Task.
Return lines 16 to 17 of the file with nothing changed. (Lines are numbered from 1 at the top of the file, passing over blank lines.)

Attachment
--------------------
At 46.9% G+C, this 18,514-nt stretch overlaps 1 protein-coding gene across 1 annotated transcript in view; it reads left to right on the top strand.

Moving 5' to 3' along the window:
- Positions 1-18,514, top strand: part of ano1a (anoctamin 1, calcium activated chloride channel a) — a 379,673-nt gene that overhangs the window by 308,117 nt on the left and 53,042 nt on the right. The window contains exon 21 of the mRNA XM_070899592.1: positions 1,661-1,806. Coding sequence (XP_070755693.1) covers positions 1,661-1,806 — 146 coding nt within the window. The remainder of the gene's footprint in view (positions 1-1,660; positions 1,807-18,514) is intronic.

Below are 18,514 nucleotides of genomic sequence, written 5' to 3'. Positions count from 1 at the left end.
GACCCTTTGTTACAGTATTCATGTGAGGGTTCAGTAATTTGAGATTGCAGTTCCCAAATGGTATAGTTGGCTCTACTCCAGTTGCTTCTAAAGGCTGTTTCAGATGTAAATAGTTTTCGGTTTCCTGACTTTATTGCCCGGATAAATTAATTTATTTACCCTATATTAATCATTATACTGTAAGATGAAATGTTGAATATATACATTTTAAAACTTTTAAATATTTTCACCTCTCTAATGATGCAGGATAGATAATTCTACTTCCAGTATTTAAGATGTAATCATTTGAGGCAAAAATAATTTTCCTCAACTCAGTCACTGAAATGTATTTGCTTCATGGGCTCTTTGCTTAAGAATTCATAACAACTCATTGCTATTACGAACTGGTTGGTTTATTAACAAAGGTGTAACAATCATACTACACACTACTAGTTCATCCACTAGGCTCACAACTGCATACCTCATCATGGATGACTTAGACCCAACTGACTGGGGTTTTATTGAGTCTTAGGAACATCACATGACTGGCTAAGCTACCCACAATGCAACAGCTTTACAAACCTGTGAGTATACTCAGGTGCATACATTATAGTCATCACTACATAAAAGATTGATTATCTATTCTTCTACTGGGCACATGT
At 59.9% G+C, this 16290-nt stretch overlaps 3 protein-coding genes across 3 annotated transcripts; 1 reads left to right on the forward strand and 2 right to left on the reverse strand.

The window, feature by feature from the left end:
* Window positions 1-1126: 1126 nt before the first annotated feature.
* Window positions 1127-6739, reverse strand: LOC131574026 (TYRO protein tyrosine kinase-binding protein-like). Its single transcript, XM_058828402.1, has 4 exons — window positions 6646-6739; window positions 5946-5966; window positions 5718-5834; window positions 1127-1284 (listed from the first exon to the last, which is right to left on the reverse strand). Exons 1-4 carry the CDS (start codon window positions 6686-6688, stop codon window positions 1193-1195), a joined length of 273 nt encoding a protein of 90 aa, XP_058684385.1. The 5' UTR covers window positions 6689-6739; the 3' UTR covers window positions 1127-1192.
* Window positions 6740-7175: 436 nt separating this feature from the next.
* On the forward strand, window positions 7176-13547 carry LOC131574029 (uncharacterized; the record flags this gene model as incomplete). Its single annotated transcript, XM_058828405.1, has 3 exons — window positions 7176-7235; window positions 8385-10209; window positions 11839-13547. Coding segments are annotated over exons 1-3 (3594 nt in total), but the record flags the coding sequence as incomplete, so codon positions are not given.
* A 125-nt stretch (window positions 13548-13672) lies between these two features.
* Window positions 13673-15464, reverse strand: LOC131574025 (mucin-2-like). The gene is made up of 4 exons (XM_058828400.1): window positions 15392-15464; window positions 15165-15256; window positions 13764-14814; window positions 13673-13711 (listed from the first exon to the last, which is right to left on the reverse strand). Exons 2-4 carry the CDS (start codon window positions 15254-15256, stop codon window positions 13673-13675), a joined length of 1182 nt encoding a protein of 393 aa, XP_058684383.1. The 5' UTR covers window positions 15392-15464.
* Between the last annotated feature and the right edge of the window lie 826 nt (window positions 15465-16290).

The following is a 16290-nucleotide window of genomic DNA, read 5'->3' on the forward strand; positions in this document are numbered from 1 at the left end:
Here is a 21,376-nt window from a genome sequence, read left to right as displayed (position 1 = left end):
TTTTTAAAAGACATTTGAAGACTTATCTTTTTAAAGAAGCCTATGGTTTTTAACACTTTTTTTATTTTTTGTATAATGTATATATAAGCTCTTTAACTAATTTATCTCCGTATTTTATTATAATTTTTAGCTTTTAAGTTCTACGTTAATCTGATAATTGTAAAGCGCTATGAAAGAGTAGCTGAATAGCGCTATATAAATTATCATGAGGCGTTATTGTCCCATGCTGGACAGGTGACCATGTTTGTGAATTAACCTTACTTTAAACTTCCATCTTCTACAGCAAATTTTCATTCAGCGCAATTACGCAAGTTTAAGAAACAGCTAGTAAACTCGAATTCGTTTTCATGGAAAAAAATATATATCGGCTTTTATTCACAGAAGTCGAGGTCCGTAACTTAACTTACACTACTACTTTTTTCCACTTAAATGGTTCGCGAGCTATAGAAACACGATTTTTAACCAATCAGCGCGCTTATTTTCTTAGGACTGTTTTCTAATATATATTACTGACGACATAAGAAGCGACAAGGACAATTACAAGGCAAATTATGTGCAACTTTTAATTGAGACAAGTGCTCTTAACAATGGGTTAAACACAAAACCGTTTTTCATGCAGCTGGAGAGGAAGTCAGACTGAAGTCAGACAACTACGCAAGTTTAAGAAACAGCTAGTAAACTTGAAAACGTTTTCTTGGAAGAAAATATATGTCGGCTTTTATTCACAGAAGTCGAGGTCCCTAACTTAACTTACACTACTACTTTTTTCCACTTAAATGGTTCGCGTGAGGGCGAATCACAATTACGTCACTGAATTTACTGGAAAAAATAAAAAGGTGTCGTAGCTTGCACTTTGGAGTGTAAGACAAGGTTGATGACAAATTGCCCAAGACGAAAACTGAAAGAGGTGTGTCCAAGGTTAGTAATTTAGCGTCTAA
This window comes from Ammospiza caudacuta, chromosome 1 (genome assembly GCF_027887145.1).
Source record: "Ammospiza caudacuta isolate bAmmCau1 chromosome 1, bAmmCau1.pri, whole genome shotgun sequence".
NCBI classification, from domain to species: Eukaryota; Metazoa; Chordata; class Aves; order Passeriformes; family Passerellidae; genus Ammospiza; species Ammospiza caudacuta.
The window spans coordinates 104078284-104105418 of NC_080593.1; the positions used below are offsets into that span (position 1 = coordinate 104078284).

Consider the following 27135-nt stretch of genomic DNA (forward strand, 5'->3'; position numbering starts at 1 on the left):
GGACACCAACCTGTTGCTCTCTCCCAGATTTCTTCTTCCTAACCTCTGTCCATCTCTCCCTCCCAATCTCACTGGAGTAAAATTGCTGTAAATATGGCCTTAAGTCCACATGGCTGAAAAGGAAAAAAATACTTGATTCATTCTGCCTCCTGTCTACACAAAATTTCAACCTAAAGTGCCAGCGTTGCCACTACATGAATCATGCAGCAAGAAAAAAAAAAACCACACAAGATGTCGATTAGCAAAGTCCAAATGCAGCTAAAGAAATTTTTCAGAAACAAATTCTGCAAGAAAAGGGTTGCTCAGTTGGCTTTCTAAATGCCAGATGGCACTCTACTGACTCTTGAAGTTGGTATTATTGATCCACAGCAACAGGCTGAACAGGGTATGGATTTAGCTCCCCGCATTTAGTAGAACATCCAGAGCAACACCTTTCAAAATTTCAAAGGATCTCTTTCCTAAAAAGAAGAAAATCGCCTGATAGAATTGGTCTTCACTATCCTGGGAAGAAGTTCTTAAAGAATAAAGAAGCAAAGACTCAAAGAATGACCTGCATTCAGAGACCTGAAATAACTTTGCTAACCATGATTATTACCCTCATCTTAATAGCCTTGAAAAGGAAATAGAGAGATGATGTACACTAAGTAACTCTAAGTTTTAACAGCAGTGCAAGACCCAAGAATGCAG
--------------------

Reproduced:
Here is a 21,376-nt window from a genome sequence, read left to right as displayed (position 1 = left end):
TTTTTAAAAGACATTTGAAGACTTATCTTTTTAAAGAAGCCTATGGTTTTTAACACTTTTTTTATTTTTTGTATAATGTATATATAAGCTCTTTAACTAATTTATCTCCGTATTTTATTATAATTTTTAGCTTTTAAGTTCTACGTTAATCTGATAATTGTAAAGCGCTATGAAAGAGTAGCTGAATAGCGCTATATAAATTATCATGAGGCGTTATTGTCCCATGCTGGACAGGTGACCATGTTTGTGAATTAACCTTACTTTAAACTTCCATCTTCTACAGCAAATTTTCATTCAGCGCAATTACGCAAGTTTAAGAAACAGCTAGTAAACTCGAATTCGTTTTCATGGAAAAAAATATATATCGGCTTTTATTCACAGAAGTCGAGGTCCGTAACTTAACTTACACTACTACTTTTTTCCACTTAAATGGTTCGCGAGCTATAGAAACACGATTTTTAACCAATCAGCGCGCTTATTTTCTTAGGACTGTTTTCTAATATATATTACTGACGACATAAGAAGCGACAAGGACAATTACAAGGCAAATTATGTGCAACTTTTAATTGAGACAAGTGCTCTTAACAATGGGTTAAACACAAAACCGTTTTTCATGCAGCTGGAGAGGAAGTCAGACTGAAGTCAGACAACTACGCAAGTTTAAGAAACAGCTAGTAAACTTGAAAACGTTTTCTTGGAAGAAAATATATGTCGGCTTTTATTCACAGAAGTCGAGGTCCCTAACTTAACTTACACTACTACTTTTTTCCACTTAAATGGTTCGCGTGAGGGCGAATCACAATTACGTCACTGAATTTACTGGAAAAAATAAAAAGGTGTCGTAGCTTGCACTTTGGAGTGTAAGACAAGGTTGATGACAAATTGCCCAAGACGAAAACTGAAAGAGGTGTGTCCAAGGTTAGTAATTTAGCGTCTAA